That’s when a hardware firewall proves itself in being the best defense for the smart home. It will track everything connected to your home’s network, from your fridge to your FireTV.

Don’t you already have a firewall in your Wi-Fi router? Quite possibly. But if you don’t change your router’s administrative password right away, you’re a sitting duck and prone to hacking right from the get-go. That’s why experts recommend going a step above.

“Having a next-gen firewall to replace the free one that comes with your router will include anti-virus and packet inspections for malicious sites and software, giving a very big edge over the bad guys,” said Gregory Hanis, the chief technology officer at Viperline Solutions , an Alabama-based IT security solutions company. He knows because he was once one of them. He’s the guy who developed Sub7, a hacking utility that was popular during the late ’90s and early 2000s.

The right box for the job

I took his advice. I’ve been using a hardware firewall to manage my smart home of late, the Firewalla Blue, which connects to my existing router to monitor all incoming and outgoing data streams. Fundamentally, hardware firewalls filter traffic on your network, but the smart home requires meticulous inspection to ensure nothing bad is coming in or going out.

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That’s why you want to look for one that can intelligently monitor your network’s trends and sniff out abnormalities, without being bombarded by false or redundant alerts — like whenever your security camera uploads clips to the cloud. Another feature to look out for when choosing a hardware firewall is something that’ll actively scan your smart home for security vulnerabilities and risks. For example, you may need to temporarily open a port to allow a service to operate, like saving video footage captured by your security camera to an external storage device on your network. While most firewalls will allow you to do this, they often don’t tell you to disable ports that are no longer in use.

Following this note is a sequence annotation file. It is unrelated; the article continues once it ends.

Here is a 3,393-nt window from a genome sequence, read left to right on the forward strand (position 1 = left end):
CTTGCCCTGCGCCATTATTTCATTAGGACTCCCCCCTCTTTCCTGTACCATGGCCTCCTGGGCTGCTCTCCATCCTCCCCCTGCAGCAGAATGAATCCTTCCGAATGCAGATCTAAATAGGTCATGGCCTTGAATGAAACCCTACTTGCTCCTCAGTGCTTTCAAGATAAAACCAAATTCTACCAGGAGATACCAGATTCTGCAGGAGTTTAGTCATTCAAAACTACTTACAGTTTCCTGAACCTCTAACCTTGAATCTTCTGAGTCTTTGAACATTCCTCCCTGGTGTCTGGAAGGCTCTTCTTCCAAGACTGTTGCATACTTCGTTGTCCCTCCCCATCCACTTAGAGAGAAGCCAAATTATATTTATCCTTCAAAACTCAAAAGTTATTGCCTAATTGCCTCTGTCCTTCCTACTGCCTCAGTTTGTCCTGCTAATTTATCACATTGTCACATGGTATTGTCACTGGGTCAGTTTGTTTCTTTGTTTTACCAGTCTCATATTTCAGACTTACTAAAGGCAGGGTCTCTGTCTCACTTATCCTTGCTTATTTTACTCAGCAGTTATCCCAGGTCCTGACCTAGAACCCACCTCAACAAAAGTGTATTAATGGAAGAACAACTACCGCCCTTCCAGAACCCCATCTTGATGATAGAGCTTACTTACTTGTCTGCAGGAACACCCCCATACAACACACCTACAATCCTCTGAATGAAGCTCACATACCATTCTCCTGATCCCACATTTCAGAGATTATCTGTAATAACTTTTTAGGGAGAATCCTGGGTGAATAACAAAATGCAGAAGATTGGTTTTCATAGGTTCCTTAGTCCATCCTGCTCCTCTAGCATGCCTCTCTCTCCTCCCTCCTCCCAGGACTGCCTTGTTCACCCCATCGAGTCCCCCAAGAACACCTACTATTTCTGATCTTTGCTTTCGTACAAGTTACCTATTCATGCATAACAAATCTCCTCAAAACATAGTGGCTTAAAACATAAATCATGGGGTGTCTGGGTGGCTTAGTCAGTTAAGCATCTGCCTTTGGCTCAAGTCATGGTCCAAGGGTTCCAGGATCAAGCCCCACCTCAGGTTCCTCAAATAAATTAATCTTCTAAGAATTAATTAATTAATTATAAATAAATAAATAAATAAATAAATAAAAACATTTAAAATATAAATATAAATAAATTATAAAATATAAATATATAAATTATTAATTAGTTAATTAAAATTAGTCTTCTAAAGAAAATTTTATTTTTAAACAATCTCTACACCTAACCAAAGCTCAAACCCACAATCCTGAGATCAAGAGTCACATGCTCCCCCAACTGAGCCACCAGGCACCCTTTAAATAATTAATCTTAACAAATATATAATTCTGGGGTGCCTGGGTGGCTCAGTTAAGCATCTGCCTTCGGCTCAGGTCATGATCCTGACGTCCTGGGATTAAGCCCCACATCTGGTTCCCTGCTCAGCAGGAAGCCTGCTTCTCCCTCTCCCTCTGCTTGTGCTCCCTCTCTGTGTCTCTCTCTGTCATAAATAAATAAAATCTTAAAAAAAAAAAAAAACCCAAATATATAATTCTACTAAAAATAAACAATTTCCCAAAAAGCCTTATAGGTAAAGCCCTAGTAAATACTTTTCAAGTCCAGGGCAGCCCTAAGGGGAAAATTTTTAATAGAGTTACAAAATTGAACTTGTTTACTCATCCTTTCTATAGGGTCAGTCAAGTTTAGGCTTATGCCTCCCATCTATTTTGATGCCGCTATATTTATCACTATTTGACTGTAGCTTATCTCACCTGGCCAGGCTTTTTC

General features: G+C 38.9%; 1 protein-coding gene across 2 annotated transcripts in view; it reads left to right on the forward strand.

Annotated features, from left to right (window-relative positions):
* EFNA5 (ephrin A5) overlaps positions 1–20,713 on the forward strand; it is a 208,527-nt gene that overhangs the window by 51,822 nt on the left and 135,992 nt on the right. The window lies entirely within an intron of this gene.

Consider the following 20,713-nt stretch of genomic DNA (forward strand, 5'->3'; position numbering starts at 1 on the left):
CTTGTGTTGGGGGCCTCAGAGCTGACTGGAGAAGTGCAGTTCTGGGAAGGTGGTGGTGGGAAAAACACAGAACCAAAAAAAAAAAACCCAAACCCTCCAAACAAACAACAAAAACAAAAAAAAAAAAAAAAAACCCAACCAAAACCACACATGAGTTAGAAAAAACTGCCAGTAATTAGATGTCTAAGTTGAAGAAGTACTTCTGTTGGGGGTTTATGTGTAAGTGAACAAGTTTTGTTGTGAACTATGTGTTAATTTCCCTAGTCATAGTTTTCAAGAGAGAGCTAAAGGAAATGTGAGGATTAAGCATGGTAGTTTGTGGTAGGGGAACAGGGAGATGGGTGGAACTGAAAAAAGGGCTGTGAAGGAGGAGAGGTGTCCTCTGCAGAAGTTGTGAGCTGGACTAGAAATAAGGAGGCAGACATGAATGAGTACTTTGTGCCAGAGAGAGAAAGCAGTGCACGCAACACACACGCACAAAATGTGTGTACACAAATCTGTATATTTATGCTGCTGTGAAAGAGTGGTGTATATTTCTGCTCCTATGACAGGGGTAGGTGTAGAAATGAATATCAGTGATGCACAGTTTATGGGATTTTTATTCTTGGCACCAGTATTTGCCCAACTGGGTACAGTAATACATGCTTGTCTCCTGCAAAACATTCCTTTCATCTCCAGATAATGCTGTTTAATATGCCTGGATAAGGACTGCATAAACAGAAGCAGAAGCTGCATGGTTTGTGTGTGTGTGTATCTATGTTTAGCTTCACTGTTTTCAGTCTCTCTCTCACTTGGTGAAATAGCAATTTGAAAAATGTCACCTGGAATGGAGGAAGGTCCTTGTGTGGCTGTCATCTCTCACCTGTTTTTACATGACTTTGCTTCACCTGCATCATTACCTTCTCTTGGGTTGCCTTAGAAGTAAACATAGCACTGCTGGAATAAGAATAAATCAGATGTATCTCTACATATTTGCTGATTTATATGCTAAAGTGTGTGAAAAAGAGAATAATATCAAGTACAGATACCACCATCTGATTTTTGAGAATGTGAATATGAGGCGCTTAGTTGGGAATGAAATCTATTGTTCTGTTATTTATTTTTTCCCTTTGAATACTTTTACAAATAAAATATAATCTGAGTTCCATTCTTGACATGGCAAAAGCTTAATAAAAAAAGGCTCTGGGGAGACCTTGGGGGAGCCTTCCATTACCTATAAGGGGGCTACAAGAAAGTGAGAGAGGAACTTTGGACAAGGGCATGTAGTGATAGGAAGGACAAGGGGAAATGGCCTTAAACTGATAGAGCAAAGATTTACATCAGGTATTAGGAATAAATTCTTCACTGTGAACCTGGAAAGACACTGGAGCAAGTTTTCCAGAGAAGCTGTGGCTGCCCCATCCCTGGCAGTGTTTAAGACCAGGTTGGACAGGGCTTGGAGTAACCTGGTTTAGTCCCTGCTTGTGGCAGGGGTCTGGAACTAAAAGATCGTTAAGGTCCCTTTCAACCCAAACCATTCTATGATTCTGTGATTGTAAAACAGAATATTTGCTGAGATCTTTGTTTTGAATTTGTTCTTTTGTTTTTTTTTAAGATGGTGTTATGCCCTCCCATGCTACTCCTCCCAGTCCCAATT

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If you’re to shop around, the vast majority around are enterprise grade hardware firewalls start at around $300, like the Fortinet FG-60E-BD, Cisco Meraki MX, and SonicWall SOHO 250. You could argue they’re overkill for the average person, which is exactly why the Firewalla Blue appeals to me. It’s simple and intuitive. Plus, it costs $179 without sacrificing on security features.